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Not starting a new business – what’s your excuse?

April 21, 2016

Too often, people make excuses to avoid doing things they’ve always wanted to do, including starting a business. If you’re using any of these excuses, it’s time to change your mindset.

“I need more money”

You will always need more money. When you’re planning a holiday, you know that putting it off and saving a little bit more money would get you to that extra destination, or on that first class flight. However, there is a point that you have to stop and just go or you never will. The same applies to business start-ups. You need to create a business plan within your means and go for it.

“It’s scary”

Every entrepreneur has faced the same fear at some point. You have to let that fear drive you and push you to succeed.

“I’m too busy”

There will constantly be something else going on in your life. It is up to you to make time around your other commitments. If you really want this to work, you may have to get up half an hour earlier so you can research locations or spend your lunch break writing up a business plan.

“I don’t know the right people”

You might not know anyone that can help you yet, but give it time. With social media platforms like LinkedIn, getting in touch with professionals with experience is easier than ever. While not everyone will respond, you may find someone knows someone that can help. Put yourself out there and the connections will come.

“I’m not skilled enough”

Gaining new skills is incredibly easy when you have the desire to learn. There are books on almost any topic, articles on the internet or classes you can take. Talk to people and pick their brains.

“It’s been done before”

Just because you aren’t the first in the industry doesn’t mean you can’t be successful or even the best. Many successful companies are based on ideas that have already been done.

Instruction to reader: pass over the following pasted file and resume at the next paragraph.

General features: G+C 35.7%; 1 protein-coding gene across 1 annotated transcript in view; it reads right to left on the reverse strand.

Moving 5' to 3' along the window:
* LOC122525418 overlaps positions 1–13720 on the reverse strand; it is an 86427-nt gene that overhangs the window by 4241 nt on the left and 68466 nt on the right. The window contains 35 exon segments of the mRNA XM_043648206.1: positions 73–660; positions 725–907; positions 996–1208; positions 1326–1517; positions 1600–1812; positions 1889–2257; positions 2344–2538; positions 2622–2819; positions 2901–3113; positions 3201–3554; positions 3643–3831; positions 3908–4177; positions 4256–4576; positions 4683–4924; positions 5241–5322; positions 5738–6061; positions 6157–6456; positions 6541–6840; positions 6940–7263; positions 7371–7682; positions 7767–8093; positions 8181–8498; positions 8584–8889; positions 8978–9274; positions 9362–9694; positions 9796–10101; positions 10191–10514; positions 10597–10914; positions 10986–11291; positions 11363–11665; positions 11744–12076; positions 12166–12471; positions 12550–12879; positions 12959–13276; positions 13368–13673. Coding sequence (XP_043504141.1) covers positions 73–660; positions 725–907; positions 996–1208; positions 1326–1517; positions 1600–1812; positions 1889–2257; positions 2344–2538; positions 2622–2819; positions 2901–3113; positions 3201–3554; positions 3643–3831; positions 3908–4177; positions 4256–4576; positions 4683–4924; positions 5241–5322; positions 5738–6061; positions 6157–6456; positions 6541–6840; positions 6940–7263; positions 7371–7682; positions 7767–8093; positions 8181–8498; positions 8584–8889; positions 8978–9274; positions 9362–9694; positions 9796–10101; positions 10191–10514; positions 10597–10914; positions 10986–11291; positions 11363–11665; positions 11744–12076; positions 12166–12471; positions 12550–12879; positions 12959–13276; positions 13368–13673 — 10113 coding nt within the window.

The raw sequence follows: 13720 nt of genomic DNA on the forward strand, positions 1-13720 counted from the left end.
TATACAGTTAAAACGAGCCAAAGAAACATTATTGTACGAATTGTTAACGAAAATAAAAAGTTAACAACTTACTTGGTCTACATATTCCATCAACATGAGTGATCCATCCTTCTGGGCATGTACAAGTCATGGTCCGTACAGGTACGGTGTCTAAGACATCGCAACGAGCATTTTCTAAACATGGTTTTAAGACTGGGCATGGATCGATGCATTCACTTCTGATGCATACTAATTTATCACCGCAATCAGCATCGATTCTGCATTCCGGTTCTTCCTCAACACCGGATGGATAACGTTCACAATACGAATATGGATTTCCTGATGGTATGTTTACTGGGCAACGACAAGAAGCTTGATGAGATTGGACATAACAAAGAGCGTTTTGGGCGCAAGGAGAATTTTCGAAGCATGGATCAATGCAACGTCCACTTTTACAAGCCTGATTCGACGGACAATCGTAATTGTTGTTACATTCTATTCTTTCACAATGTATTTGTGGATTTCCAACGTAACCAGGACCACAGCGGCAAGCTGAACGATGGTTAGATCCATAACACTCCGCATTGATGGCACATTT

“No one is listening”

If no one is listening, try reconsidering the way you’re telling them. Maybe you need to appeal to their emotions more, or use humour. Be confident in your idea, and people will want to know about it.

“People are listening, but they don’t get it”

When nobody gets it, it probably means there’s something wrong with the idea. You need to figure out what that is. Modify the idea and take it back to the same people to see what they say. Use their feedback to help you.

“I don’t have any new ideas”

That’s okay. It can be incredibly difficult to come up with something new. Making something old better, on the other hand, is easy. Maybe you were using a particular product recently and thought about how you wish it was improved. Why not be the person to improve it?

“I’m a perfectionist”

There’s no sense in wasting time on the minute details that no one but you will notice. Be sure to step back when it’s time to step back, but there’s nothing wrong with wanting things to be perfect. It’s just important to find a balance and know when to stop.

“It sounds too risky”

Of course it’s risky. There’s no way to eliminate the risk entirely. You can, however, minimise it. Make a fall back plan. Have a reserve fund to help out when things get rocky.

“I don’t like to do things differently”

You will need to learn to step out of your comfort zone. Business partners and investors will require that you do things differently to how you want to do them. You have to be open to change, as someone else’s idea may be more efficient than yours.

“It’s hard”

It’s easy to be overwhelmed by everything that needs to be done and it can seem too hard. Break it down into smaller, achievable tasks with deadlines and it will become easier.

“What if I fail?”

Chances are, most people will respect you for it. In general, people know what it’s like to try and fail. Those that don’t are those that haven’t taken enough chances.
Stop making excuses to yourself and take the chance. Start small and jot down some ideas of exactly what you want to do. Before you know it, you could be shaking hands with investors.